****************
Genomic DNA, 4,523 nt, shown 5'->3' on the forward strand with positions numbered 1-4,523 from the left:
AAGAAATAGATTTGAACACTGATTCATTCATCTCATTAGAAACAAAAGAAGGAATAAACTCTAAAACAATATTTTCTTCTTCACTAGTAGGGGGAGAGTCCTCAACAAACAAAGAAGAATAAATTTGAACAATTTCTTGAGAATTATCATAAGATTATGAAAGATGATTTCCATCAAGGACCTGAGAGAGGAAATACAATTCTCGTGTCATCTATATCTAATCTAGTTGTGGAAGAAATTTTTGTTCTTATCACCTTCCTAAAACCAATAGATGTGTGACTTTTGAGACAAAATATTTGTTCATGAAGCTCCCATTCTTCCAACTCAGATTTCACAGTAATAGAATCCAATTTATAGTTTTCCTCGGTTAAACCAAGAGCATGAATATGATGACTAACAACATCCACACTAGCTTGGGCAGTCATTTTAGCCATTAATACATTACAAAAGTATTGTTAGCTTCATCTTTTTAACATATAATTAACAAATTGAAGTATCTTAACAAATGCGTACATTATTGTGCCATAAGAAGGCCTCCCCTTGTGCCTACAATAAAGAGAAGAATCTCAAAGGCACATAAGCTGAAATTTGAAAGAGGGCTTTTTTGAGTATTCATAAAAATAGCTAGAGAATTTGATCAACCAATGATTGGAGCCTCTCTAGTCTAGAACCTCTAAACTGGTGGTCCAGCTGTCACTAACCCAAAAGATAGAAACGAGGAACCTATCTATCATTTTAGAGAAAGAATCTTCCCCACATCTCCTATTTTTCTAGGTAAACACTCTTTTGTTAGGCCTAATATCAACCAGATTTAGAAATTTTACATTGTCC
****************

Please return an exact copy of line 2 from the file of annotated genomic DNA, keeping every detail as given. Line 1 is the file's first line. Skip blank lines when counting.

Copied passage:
AAGAAATAGATTTGAACACTGATTCATTCATCTCATTAGAAACAAAAGAAGGAATAAACTCTAAAACAATATTTTCTTCTTCACTAGTAGGGGGAGAGTCCTCAACAAACAAAGAAGAATAAATTTGAACAATTTCTTGAGAATTATCATAAGATTATGAAAGATGATTTCCATCAAGGACCTGAGAGAGGAAATACAATTCTCGTGTCATCTATATCTAATCTAGTTGTGGAAGAAATTTTTGTTCTTATCACCTTCCTAAAACCAATAGATGTGTGACTTTTGAGACAAAATATTTGTTCATGAAGCTCCCATTCTTCCAACTCAGATTTCACAGTAATAGAATCCAATTTATAGTTTTCCTCGGTTAAACCAAGAGCATGAATATGATGACTAACAACATCCACACTAGCTTGGGCAGTCATTTTAGCCATTAATACATTACAAAAGTATTGTTAGCTTCATCTTTTTAACATATAATTAACAAATTGAAGTATCTTAACAAATGCGTACATTATTGTGCCATAAGAAGGCCTCCCCTTGTGCCTACAATAAAGAGAAGAATCTCAAAGGCACATAAGCTGAAATTTGAAAGAGGGCTTTTTTGAGTATTCATAAAAATAGCTAGAGAATTTGATCAACCAATGATTGGAGCCTCTCTAGTCTAGAACCTCTAAACTGGTGGTCCAGCTGTCACTAACCCAAAAGATAGAAACGAGGAACCTATCTATCATTTTAGAGAAAGAATCTTCCCCACATCTCCTATTTTTCTAGGTAAACACTCTTTTGTTAGGCCTAATATCAACCAGATTTAGAAATTTTACATTGTCC